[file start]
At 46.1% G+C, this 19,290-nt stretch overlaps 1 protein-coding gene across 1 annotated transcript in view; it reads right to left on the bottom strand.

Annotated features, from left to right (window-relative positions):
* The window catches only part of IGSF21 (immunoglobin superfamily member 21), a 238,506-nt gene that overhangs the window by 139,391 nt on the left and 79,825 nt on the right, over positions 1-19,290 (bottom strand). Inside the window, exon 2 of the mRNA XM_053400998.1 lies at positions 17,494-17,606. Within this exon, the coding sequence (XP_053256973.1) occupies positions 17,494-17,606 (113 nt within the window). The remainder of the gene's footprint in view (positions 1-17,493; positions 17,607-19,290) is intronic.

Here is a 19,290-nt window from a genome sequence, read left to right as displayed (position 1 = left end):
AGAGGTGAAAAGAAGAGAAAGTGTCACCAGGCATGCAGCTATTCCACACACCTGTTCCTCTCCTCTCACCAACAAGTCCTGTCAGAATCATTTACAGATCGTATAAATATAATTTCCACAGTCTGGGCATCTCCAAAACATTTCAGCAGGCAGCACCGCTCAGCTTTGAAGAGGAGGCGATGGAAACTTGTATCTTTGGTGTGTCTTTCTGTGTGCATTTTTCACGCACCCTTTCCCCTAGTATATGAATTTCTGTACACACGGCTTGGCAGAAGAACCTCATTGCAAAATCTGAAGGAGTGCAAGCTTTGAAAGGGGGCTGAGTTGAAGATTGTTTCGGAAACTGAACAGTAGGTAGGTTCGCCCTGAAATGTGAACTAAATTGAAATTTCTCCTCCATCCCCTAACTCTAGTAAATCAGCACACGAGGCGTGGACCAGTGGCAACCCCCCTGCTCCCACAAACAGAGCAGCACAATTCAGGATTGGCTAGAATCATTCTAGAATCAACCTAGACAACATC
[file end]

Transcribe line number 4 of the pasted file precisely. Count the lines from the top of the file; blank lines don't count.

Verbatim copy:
Here is a 19,290-nt window from a genome sequence, read left to right as displayed (position 1 = left end):